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Croissance, Commerce, IDE et leur impact sur l'Environnement : cas de l'Europe Centrale et Orientale et de la Communauté des Etats Indépendants

Abstract : It is often argued that the recent environmental performance of the countries in transition are less related to environmental policy reform than to the effects of the economic recession during the 1990's. Consequently, considering their recent economic growth and integration in the world economy, the increase in pollution would become inevitable, thus raising fears that these countries reach, or even exceed, the pollution levels of the late 1980's. This dissertation takes a new approach to analyzing the environmental consequences of the interactions between the reform of trade and investment policies, initiated with the transition process towards an open market economy, and the committed efforts for environmental protection in the transition countries. Using rigorous econometric techniques applied to a rich and original database on transition countries, we show that the transition towards the market economy associated with a fast integration in the world economy was relatively beneficial for the environment of these countries. The environmental progress observed in the countries in transition during the last decade of the 20th century was recorded as a result of a major industrial reorganization and, even more, due to a technical effect induced by a stricter environmental policy and some positive technological externalities of these countries' economic openness. Our results indicate that environmental progress is still realizable through environmental policy, provided that institutional quality of countries in transition converges to that of the European countries, for example. We show that the relationship between economic openness and environment is too complex to be summarized in a simple judgment - “good” or “bad”. In spite of the overall negative impact of trade openness on environment, found in this study for the case of transition countries, our results show that trade in environmental goods (EGs) can reduce air pollution. However, divergent effects are found for different EGs sub-categories and across pollutants (CO2, SO2). Hence, we highlight importance of making distinction between end-of-pipe products and clean technologies & products. Our study also underlines importance of considering indirect effects (in particular via income), which can be crucial in countries' decision to liberalize or not EGs' trade. A particular attention must be paid to the status of net importing country and the role of import tariffs' revenues. We also show that in order to increase trade in environmental goods, a first alternative to tariff reduction can be environmental policy harmonization across business partners. Finally, although the pollution haven hypothesis was validated for some countries in transition, fears for it are not justified overall. Indeed, according to our results, FDI in the manufacturing sectors seem to improve, through a pollution halo effect, the environmental quality in transition countries. We also show that countries with a too lenient environmental regulation would rather have interest to improve their environmental policy in order to attract FDI.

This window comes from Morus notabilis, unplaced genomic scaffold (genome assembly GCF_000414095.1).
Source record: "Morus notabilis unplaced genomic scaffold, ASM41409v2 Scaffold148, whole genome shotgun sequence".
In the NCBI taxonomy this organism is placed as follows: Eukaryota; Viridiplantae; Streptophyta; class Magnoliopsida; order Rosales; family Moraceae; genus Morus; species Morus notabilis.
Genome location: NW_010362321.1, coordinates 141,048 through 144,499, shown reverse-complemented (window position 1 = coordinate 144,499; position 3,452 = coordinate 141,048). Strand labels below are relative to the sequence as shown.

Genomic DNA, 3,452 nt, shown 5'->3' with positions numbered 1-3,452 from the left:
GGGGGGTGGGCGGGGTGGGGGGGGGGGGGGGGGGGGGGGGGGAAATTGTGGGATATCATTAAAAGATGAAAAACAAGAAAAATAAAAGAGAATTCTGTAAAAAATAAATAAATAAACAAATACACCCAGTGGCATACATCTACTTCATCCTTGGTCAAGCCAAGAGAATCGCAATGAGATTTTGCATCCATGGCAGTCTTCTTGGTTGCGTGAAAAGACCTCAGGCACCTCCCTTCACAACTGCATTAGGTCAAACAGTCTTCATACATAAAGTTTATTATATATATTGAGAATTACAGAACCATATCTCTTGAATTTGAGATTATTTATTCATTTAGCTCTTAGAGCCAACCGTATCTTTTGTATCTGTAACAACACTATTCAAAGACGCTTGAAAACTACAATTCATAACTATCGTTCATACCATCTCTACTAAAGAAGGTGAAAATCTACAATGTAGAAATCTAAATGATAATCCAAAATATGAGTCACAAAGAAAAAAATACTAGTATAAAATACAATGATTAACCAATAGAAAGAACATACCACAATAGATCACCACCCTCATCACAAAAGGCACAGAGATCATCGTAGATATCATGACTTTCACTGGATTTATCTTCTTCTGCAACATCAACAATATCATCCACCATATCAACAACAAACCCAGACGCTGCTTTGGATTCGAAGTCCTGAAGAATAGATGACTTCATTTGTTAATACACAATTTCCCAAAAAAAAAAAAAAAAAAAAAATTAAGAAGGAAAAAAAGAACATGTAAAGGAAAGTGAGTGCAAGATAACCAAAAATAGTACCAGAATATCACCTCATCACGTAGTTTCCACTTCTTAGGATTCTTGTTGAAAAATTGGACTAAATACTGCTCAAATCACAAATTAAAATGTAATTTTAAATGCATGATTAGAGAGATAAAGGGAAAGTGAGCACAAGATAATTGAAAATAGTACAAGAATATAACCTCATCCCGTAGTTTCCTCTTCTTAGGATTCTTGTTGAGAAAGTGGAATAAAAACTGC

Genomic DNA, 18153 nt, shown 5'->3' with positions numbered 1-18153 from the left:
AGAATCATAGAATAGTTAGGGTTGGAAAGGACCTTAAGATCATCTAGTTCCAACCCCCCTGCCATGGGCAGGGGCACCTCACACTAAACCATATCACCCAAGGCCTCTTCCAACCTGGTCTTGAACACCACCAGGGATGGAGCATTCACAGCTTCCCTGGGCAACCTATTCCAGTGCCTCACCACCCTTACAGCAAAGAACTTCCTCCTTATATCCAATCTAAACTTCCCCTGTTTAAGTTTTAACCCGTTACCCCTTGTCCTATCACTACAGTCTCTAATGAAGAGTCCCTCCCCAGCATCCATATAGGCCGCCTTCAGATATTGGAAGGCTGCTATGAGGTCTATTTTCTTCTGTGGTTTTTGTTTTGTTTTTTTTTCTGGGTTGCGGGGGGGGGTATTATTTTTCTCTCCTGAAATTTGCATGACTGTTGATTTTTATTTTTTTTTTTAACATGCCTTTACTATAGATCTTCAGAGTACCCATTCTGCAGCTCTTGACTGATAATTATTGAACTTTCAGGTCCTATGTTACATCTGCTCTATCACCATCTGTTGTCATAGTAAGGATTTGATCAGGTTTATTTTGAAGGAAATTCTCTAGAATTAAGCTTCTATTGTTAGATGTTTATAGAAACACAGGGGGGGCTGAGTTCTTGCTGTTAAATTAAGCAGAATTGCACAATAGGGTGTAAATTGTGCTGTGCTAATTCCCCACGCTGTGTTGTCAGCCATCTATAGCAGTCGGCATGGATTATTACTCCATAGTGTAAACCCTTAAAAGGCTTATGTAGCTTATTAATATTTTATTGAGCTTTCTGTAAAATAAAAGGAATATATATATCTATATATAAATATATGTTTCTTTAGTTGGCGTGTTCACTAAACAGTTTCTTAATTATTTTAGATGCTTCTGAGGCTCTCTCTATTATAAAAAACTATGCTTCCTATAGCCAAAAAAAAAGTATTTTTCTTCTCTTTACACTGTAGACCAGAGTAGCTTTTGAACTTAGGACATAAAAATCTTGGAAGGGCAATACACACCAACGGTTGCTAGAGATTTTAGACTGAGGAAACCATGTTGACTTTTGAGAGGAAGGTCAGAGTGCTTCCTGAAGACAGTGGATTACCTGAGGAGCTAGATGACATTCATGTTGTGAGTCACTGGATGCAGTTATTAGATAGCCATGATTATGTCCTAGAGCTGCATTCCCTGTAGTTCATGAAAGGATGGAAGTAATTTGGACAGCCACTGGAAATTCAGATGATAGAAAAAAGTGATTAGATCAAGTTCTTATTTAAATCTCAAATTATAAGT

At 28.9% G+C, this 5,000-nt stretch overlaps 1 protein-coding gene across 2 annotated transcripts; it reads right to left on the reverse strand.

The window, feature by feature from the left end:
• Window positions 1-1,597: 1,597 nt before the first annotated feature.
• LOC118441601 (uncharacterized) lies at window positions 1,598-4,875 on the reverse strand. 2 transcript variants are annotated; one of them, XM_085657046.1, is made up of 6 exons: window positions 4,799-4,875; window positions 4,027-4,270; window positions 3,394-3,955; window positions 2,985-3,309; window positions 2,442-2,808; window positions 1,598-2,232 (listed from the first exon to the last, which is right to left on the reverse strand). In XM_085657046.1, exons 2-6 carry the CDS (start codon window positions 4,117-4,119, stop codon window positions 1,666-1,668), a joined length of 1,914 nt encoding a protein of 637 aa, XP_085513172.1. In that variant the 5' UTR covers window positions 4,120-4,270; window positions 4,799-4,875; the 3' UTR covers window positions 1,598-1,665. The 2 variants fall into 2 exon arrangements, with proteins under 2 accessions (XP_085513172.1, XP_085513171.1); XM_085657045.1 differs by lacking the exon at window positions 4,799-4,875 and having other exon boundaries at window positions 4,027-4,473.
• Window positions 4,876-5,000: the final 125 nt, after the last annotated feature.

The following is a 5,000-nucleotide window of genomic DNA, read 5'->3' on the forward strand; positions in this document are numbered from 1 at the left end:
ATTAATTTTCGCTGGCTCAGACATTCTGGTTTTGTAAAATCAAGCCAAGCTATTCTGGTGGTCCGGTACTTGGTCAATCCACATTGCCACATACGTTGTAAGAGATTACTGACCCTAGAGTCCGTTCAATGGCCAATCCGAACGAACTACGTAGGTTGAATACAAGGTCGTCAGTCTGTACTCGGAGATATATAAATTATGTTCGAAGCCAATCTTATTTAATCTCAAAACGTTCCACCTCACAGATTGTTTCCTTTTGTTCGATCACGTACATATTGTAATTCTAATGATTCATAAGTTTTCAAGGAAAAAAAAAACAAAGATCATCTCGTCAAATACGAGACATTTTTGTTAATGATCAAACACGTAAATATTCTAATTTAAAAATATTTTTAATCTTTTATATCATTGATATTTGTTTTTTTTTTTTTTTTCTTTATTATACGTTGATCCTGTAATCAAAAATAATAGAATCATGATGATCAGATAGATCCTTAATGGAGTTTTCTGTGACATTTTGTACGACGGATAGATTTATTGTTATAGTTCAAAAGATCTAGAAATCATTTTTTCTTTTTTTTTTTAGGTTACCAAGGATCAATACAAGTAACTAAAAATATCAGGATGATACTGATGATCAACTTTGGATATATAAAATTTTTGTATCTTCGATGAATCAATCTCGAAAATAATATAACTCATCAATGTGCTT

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Submitted on : Tuesday, January 26, 2010 - 5:00:44 PM
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Natalia Zugravu. Croissance, Commerce, IDE et leur impact sur l'Environnement : cas de l'Europe Centrale et Orientale et de la Communauté des Etats Indépendants. Economies et finances. Université Panthéon-Sorbonne - Paris I, 2009. Français. ⟨tel-00450676⟩



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